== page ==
2020 was the year that everything changed. Covid-19 upended almost every facet of our personal lives, businesses were thrown into one of the most volatile economic climates on record, and for those companies who were lucky enough to survive, quick and innovative responses had to be taken to keep their wheels turning.
While it’s clear that 2020 has taught us that we can’t predict the future, it’s also revealed how important it is for small to medium-sized enterprises (SMEs) to plan ahead and to prepare for the impossible. So, as 2021 ticks on, we believe now is an optimal time for business owners to look forward and try to understand what else this year might have in store for their business.
From remote and hybrid styles of working, to increased tech use and social media marketing, the pandemic has accelerated many trends that existed long before the first COVID-19 outbreak occurred. But with the unpredictable nature of the virus, it’s also likely that 2021 will bring with it some unexpected market changes.
In this article, we’re going to take a look at these business trends, before helping you understand how your business can take advantage of them. So, without further ado – let’s have a look at our top nine business predictions for 2021.
A continuation of remote working
One of the most significant changes that took place last year was the widespread shift from working in physical office spaces to working remotely, from home. To be specific, since April 2020, 46.6% of the UK workforce has carried out at least some work from home (WFH). Due to the persistence of the Covid-19, it doesn’t look like we’re going to be returning to offices full time anytime soon.
Even after the virus eventually subsides, remote working is likely to continue in one form or another. By giving workers greater flexibility and control over their schedules, and in turn, lowering company costs and, in many cases, not to mention improving productivity levels, the WFH model has been proving very popular with employers and employees alike. So, due to the perks that remote working offers, it seems that this will continue to be a massive trend as we head further into 2021.
Additionally, as companies are increasingly harnessing technology that enables them to run a range of services online, physical workspaces are becoming less of a core component to the way that many businesses’ carry out their operations. However, offices aren’t likely to become obsolete anytime soon. According to a survey of tech professionals by the anonymous professional network Blind, 80% of respondents believe the future of work is likely to be hybrid.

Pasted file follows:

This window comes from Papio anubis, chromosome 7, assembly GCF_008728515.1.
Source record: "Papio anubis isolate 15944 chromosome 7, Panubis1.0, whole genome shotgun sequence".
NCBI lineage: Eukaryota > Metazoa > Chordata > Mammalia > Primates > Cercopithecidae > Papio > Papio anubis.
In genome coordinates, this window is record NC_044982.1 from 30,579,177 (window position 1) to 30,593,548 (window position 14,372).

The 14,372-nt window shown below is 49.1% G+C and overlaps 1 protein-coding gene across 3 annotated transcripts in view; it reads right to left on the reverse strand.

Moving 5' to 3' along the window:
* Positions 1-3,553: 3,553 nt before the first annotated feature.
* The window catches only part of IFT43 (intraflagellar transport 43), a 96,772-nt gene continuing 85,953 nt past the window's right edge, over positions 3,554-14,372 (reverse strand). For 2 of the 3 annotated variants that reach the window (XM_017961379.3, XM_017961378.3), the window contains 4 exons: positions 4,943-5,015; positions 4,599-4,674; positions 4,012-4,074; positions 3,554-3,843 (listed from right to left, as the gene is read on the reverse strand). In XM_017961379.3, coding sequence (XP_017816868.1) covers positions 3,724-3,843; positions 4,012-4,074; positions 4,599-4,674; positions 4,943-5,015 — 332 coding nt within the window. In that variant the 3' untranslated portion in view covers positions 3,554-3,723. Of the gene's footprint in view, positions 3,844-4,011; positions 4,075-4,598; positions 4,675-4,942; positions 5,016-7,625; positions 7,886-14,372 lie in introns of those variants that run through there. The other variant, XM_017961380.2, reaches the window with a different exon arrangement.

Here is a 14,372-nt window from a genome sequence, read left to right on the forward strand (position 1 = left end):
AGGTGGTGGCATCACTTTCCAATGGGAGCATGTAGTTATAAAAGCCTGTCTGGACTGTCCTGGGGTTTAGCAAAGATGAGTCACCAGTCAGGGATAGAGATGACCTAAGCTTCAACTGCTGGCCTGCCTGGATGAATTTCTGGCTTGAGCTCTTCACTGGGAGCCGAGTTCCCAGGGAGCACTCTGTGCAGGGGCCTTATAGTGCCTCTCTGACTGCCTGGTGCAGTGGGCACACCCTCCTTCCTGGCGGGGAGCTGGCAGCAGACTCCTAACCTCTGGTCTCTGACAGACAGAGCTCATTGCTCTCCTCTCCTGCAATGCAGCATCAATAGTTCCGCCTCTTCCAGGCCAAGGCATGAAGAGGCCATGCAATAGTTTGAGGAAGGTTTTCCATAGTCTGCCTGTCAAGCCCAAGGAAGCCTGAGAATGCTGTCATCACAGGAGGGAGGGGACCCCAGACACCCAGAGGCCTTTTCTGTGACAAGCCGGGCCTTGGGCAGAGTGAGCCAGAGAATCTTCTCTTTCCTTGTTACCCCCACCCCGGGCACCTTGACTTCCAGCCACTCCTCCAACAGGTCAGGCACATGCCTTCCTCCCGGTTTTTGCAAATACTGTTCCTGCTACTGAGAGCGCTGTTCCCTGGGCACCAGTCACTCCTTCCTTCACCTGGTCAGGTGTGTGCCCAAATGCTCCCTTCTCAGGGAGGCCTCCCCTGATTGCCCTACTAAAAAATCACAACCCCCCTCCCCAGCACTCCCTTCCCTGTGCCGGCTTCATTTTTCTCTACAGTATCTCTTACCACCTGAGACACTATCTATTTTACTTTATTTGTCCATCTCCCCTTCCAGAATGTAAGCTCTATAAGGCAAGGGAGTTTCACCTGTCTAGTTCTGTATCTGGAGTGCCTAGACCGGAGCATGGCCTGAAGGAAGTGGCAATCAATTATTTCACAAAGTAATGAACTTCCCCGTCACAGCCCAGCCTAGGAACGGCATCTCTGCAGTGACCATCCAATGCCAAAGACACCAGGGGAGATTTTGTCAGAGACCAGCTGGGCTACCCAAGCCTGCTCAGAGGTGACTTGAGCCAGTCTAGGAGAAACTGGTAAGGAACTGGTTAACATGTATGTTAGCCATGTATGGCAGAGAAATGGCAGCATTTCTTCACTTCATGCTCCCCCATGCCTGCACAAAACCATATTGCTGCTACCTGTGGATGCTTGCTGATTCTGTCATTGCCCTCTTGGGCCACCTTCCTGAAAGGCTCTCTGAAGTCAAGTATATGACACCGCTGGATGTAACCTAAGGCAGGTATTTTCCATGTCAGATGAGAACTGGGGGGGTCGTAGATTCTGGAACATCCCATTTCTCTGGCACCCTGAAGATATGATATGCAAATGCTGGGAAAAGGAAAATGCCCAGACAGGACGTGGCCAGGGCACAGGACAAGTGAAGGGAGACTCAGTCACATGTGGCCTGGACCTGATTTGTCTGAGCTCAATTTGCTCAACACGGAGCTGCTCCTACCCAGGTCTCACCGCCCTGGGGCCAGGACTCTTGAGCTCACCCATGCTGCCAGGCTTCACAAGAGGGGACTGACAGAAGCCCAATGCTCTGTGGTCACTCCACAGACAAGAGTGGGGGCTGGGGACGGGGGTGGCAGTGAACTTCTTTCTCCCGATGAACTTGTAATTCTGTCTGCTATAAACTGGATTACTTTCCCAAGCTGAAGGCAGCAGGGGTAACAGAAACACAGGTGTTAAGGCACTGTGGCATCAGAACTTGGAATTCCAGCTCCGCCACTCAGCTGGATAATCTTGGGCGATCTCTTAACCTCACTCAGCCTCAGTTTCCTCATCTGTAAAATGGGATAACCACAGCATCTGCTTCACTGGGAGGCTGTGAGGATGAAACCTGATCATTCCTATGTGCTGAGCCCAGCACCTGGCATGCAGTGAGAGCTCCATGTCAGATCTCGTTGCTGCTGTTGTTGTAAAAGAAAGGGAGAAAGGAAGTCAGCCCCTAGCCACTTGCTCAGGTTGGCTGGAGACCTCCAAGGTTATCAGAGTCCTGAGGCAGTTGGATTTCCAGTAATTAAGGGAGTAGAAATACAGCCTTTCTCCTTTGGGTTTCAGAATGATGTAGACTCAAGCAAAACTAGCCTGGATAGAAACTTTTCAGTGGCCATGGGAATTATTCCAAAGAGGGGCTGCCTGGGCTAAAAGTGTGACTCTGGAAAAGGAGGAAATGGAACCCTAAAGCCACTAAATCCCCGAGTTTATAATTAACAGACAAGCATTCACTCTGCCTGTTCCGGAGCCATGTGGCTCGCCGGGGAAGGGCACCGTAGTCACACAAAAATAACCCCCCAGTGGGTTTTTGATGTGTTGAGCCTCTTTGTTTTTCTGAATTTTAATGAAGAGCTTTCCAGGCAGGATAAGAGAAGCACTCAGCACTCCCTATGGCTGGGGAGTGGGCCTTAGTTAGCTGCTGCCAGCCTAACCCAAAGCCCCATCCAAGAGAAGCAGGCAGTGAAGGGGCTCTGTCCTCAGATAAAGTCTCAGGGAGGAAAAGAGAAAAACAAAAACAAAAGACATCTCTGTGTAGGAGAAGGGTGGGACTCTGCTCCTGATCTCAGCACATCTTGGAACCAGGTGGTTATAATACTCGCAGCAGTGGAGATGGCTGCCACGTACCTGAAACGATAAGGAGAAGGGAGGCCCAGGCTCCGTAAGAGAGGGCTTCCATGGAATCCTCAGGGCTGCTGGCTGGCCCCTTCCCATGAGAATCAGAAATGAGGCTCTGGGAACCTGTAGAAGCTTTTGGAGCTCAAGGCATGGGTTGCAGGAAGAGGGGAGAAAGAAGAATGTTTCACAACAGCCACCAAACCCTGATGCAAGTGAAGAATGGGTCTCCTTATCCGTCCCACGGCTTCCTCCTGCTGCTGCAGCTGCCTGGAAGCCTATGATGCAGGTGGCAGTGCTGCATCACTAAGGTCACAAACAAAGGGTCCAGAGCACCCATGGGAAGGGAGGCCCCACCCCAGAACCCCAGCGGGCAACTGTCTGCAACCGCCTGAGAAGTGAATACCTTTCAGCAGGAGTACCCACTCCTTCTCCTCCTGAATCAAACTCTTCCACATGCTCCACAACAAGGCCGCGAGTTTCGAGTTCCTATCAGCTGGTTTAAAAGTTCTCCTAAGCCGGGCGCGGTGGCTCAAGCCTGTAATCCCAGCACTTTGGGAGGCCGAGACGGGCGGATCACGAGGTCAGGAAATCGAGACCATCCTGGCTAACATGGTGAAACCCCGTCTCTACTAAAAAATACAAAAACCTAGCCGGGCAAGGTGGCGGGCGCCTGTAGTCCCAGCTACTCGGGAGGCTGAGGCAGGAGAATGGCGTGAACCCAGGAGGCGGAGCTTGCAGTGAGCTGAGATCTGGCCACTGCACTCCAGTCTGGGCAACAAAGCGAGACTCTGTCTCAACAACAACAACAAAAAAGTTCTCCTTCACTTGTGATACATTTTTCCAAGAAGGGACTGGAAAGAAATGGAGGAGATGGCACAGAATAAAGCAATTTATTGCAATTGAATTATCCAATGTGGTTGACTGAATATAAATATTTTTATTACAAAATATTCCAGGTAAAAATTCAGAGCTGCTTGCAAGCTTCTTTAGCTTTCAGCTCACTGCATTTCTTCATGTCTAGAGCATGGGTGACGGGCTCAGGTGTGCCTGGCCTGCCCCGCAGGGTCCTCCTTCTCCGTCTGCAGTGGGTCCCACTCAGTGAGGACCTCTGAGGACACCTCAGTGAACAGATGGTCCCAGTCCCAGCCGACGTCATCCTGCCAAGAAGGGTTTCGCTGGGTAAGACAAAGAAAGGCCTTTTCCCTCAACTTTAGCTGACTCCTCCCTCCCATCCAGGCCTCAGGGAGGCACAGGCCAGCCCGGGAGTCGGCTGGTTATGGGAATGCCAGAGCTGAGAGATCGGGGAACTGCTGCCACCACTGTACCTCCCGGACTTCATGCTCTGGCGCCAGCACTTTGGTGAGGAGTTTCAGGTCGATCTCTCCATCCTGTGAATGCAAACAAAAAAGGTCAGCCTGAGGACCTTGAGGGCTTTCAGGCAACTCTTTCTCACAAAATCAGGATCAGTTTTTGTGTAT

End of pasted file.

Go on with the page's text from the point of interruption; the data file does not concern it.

What is hybrid work, you ask? Before the pandemic, many of us had never come across this expression before. Defined simply as a mixture of office-based work and working from home, hybrid work helps employers to straddle the bridge between the present and the future. It enables companies to comply with Covid-19 guidelines by encouraging large sections of the workforce to WFH. It also benefits employees because it facilitates group collaboration while giving them the autonomy to choose to work where they believe they are the most productive.
Due to the unpredictable nature of Covid-19, and a widespread shift in employee attitudes, it looks like remote or hybrid forms of work will last throughout 2021 and beyond. So, while figuring out what will work best for your enterprise, it may be worth considering giving long-term hybrid working models a go.
As I’m sure most of you will agree, the only constant throughout 2020 was unpredictability. From new strains of Covid-19 emerging, to government restrictions changing with the wind, if UK businesses have learnt anything, it’s the importance of being innovative and responding to change well. Businesses who were flexible to change were the ones who prospered most throughout the coronavirus. With the heavy emphasis that’s been placed on business’ resilience and adaptability of late, it’s very likely to continue being a valuable asset into 2021 and beyond.
This sentiment is echoed by Pamala Phillips, co-founder of the accountancy firm de Jong Phillips, who stated that flexible businesses run by open-minded owners were likely better suited to adapt than those who relied more on no-longer-applicable practices of the past. This isn’t to say that all flexible businesses could change successfully, but many of those who did had exciting and innovative ideas behind them, placing them in a strong position for the future.
While there are many ways to prepare for the unexpected in 2021, one useful way to improve your company’s ability to adapt is to form a business continuity plan (BCP). A BCP is a document that outlines how a business will continue operating during an unplaced disruption in service. It’s a useful way to help you power through obstacles that you weren’t expecting. With Google searches for ‘business continuity plan’ increasing by a whopping 600% throughout 2020, this trend will likely continue to rise throughout 2021. So, with this coming year likely to bring businesses a whole new set of challenges, continuity planning is a positive way to give business owners back their sense of control.